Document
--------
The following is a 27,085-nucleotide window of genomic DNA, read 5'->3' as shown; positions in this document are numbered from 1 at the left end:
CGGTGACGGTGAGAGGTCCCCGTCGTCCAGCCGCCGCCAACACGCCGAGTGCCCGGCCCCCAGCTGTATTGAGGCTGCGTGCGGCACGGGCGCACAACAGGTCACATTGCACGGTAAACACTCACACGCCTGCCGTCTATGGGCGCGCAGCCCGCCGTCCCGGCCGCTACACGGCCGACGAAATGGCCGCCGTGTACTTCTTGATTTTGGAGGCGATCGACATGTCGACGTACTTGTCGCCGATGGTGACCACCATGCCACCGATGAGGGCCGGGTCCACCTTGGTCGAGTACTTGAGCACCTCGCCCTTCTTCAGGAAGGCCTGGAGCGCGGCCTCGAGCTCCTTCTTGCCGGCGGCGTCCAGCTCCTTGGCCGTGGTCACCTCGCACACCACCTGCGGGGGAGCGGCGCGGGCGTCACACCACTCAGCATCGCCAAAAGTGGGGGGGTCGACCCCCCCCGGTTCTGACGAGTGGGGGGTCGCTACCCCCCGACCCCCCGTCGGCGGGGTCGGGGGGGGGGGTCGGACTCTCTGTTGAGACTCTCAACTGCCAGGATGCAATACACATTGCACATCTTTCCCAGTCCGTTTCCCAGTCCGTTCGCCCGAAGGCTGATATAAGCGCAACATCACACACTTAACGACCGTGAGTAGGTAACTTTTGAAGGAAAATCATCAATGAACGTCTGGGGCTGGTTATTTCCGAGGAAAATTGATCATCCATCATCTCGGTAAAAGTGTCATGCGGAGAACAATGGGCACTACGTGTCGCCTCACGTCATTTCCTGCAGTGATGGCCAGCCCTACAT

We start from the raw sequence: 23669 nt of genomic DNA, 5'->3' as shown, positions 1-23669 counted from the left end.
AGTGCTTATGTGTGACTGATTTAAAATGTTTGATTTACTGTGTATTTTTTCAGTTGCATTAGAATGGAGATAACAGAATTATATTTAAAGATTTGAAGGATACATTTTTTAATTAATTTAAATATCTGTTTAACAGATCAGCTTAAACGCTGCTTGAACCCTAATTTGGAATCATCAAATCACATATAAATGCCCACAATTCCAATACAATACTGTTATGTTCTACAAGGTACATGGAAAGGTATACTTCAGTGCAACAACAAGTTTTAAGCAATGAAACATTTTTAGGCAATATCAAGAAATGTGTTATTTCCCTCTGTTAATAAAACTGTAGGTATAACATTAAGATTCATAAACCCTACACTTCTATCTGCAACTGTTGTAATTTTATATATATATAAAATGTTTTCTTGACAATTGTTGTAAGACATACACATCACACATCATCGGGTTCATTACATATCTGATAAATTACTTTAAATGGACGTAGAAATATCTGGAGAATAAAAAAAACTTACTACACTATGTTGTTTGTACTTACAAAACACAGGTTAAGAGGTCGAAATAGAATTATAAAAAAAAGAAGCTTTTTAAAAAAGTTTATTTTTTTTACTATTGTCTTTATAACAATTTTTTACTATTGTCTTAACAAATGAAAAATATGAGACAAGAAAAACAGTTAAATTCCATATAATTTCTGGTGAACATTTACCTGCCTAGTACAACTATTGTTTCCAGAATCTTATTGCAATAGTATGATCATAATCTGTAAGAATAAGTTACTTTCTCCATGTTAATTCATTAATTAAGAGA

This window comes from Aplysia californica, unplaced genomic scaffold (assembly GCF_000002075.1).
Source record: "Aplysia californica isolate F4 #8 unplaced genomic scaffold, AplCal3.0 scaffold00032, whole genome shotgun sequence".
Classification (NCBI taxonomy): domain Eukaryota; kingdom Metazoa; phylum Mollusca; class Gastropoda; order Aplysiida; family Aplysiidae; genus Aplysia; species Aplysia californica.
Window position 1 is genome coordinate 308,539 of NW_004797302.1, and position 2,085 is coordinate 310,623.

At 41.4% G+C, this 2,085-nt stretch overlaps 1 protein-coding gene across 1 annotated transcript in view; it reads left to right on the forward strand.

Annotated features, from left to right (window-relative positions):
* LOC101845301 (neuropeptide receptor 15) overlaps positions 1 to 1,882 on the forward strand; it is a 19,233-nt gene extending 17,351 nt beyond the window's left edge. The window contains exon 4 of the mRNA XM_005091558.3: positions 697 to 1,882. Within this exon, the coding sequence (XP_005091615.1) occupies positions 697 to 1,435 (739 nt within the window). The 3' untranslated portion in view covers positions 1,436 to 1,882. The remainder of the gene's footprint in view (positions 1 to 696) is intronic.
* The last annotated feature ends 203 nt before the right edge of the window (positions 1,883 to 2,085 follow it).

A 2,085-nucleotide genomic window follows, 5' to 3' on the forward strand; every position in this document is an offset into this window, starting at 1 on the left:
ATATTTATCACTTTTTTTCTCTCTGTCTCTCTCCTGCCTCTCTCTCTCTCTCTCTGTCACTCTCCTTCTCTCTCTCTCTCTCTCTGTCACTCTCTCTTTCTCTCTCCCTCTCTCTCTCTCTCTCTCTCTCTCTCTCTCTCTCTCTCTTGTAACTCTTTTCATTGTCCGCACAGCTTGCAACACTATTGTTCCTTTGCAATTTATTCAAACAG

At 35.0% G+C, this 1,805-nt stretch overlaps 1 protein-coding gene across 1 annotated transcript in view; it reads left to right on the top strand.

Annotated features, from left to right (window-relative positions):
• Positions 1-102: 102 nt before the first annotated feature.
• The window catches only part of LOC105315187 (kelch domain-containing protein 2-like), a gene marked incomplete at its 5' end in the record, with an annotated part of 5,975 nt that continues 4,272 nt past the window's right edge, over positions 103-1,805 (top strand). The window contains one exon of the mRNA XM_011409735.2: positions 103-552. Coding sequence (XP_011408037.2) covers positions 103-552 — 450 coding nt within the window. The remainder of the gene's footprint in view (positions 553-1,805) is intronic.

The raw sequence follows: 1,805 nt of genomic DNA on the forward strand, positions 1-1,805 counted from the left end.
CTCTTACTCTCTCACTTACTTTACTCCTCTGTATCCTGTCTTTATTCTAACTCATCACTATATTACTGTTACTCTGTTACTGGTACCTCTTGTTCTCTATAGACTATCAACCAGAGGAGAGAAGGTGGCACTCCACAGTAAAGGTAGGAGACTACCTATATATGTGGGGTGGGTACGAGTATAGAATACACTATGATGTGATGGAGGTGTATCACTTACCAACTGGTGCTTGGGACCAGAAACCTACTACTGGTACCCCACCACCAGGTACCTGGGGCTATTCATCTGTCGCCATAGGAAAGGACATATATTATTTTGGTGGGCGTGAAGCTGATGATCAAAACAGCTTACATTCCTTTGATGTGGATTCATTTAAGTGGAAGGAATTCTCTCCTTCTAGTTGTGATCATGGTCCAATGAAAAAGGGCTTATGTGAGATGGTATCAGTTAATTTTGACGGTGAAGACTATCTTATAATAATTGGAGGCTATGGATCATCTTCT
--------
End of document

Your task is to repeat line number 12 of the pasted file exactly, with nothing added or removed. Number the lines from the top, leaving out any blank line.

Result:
* The last annotated feature ends 203 nt before the right edge of the window (positions 1,883 to 2,085 follow it).